International education professionals, students who’ve studied abroad, and at this point, a large portion of the general population are well aware of the many benefits of study, volunteer, teaching and internships abroad. Getting pushed outside one’s comfort zone and being immersed in a different culture presents a multitude of growth opportunities that enrich students personally and eventually, professionally. And in this highly competitive work environment, time spent abroad can certainly be a point of differentiation from other candidates.
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Fairer Home Office regulations for smaller institutions

“The political imperative to tighten the numbers of immigrants entering the country must be balanced against the need for a fair system for all institutions”

In the UK, concerns have been brewing for some time that strict Home Office regulations – including the cap on the number of visa refusals institutions are permitted to keep operating – may be disproportionately harming smaller institutions, writes Alex Bols, deputy chief executive of GuildHE. What can be done to remedy the situation?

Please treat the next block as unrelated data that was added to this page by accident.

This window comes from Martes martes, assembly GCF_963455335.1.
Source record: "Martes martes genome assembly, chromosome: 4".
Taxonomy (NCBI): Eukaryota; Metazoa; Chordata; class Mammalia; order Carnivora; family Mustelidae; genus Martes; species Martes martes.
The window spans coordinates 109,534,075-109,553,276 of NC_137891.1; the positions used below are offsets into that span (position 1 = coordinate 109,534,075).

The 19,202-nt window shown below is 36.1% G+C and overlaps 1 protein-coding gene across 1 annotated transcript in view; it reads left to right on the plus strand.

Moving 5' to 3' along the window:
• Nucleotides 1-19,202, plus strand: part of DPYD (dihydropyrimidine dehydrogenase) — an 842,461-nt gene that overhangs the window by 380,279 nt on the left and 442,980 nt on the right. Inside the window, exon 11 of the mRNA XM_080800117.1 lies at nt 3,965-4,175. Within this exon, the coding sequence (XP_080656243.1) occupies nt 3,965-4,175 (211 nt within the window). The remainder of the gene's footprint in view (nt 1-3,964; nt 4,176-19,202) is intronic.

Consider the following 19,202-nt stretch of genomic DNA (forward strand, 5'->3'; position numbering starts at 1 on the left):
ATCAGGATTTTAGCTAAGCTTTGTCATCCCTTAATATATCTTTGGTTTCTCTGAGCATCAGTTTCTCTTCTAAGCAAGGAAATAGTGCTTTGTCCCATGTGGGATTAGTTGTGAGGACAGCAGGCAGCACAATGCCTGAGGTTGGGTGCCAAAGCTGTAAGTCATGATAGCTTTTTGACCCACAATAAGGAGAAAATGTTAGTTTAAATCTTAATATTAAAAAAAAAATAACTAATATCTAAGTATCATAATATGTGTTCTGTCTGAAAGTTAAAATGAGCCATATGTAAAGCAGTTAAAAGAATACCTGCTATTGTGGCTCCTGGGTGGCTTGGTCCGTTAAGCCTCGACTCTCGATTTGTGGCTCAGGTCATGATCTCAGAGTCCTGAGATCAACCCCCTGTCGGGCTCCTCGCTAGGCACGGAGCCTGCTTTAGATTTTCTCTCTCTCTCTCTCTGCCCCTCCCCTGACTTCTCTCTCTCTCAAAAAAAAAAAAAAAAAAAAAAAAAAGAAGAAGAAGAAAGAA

The UK has a world-class higher education system, the strength of which is – at least in part – the result of the huge diversity of universities, of all sizes and specialisms.

Many students deliberately choose to study in a smaller or more specialist institution because of the world-class facilities as well as the safer and more personalised experience that they will receive and these opportunities should be available to the many international students wanting to study in the UK.